Brij Dalvi: It’s definitely a little annoying. We’d rather be judged on the content we put out rather than the fact that we’re below 25 or something. The surprise element doesn’t exist anymore, because there are several young kids doing some amazing stuff out there, and it’s not only limited to music. Age shouldn’t be a bragging right in music. However old you are, if you’re a hard worker and you make good music, you deserve the spotlight in equal measure.
Ayush Jajoria: It’s good to know the context before reading but at times it does get a bit annoying, seeing our age be the focus point of all this. While I don’t mind it much, I still would like them to focus more on our music and what we are doing rather than on the personal aspect of it.
Palash Kothari: I think most of it is because ’15 year old xyz’ would get more clicks than ‘producer xyz’ in an article. Some of it is also genuine surprise because there’s some sort of new wave of young producers flooding in the [independent] ‘scene’ previously dominated by an older age group.
What is the DIY/internet community like in India, are there other collectives or artists who inspired you to start Jwala? I see the REProduce name pop up in relation to you quite a lot…
Brij Dalvi: It’s still nascent but it’s growing. Our city has a collective named Dasta and a label named Nrtya. They’re both doing some amazing work when it comes to propagating music production and the so-called DIY culture, and we’re doing something along the same lines.
As far as REProduce goes, it is headed by Rana Ghose, and he organises Listening Rooms around India. The concept is: people come for the gig and absorb the music on their own terms. These Listening Rooms are the reason we could express our music freely, and it was one such Listening Room during the end of April that we were all on the same lineup. Most of us met each other for the first time there. We got together on Facebook a couple of months later and that’s how Jwala happened.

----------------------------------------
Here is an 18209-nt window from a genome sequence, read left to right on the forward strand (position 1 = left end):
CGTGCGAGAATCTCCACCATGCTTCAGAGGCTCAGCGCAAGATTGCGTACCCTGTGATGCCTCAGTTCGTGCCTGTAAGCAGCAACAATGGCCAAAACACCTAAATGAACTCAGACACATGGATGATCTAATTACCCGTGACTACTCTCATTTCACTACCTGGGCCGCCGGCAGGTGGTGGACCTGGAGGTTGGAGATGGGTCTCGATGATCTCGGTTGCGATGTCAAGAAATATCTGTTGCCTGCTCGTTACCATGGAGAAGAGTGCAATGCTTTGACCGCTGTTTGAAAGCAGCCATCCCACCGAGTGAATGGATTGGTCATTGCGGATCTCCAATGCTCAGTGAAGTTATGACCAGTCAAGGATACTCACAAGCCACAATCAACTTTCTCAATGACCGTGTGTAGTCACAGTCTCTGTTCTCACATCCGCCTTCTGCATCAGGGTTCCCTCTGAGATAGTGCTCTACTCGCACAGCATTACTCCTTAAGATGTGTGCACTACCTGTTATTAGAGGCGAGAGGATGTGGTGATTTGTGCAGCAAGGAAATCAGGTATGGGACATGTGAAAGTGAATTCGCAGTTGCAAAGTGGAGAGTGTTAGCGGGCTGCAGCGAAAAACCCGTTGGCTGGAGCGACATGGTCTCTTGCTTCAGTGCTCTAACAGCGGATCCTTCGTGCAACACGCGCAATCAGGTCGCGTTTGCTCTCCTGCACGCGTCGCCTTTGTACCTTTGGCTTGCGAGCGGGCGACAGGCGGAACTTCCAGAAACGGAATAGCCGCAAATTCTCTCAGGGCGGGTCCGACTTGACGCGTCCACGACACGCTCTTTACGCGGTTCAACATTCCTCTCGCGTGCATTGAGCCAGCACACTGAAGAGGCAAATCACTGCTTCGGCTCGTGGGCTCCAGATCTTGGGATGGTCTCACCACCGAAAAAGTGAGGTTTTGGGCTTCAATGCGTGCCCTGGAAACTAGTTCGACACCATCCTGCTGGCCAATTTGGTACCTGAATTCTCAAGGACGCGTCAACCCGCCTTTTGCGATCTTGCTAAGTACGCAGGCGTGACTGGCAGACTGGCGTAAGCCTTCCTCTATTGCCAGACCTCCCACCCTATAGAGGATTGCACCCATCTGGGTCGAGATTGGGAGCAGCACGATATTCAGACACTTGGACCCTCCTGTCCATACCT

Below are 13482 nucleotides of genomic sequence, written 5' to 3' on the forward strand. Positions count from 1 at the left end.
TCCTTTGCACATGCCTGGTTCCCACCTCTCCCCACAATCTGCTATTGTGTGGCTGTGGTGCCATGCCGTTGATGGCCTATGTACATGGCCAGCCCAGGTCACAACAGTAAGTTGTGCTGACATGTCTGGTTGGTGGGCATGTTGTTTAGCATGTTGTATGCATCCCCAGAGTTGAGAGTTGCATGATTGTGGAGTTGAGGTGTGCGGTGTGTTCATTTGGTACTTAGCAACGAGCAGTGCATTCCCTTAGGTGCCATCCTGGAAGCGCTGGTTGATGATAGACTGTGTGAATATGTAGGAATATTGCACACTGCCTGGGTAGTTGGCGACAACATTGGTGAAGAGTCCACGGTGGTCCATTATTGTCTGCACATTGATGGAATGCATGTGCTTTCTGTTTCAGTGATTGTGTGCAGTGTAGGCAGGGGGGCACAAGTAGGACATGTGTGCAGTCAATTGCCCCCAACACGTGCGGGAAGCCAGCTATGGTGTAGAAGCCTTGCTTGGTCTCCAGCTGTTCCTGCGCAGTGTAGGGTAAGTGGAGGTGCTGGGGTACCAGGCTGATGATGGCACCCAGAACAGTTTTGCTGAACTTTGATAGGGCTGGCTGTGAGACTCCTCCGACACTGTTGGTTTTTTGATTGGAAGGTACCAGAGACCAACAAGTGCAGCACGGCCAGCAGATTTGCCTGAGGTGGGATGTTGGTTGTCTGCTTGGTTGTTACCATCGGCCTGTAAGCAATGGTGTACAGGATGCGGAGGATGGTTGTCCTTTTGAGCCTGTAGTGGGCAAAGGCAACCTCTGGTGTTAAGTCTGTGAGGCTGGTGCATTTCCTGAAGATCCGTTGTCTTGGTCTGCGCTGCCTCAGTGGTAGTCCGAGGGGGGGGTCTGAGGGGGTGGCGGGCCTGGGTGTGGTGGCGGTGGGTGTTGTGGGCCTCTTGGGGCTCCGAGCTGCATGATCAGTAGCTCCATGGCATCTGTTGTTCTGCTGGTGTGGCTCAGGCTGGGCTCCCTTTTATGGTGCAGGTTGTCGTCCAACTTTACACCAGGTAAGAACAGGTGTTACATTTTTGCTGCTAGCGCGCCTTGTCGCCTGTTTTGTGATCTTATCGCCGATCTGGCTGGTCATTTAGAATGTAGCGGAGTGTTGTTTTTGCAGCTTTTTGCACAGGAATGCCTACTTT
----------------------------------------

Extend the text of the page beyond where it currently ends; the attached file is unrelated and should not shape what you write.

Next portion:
Ayush Jajoria: The idea behind Jwala was to combine our friendship and love for the similar taste in music into a collective a group thing. Usually the live acts around us inspire us to do more and do it better, and with the help and support from REProduce artists, and Rana Ghose, we get to do that, which is really nice and we can’t thank him enough for it.
Palash Kothari: Bollywood and Commercial ‘EDM’ is huge in India because there’s that kind of an audience. For some reason ‘alternative’ genres haven’t been able to get that coverage barring a few circles in urban cities but that’s changing slowly. Even if I live in a small city, because of the internet I’m exposed to certain genres of music which nobody around me even knows exist, there’s not a lot I can do to further explore my interests except move to a bigger city and that is a financial hustle.
Also, India in general has a very small English-speaking urban population and that too is concentrated in major cities like Mumbai, Delhi, Bangalore and Chennai. There’s also prohibition in a few states and add that to the level of corruption involved at both the lower rungs and the upper rungs of the government…
It’s difficult to get police permission to organise gigs unless you have the connection or the money to bribe and even if you do somehow put something together, the few who show up won’t be able to support your model. You’re limited to a handful of venues in the city who also don’t want to take risks booking acts ‘too experimental’. This is where REProduce comes in.
What are your goals for 2018?
Brij Dalvi: Apart from increasing our reach tremendously, we want to be a more accessible source for electronic music in India, and we want to further facilitate the producer community here in various ways. Because it needs to grow, both in terms of artistic output and fanbase. Small steps at a time!
Interview by Nicholas Burman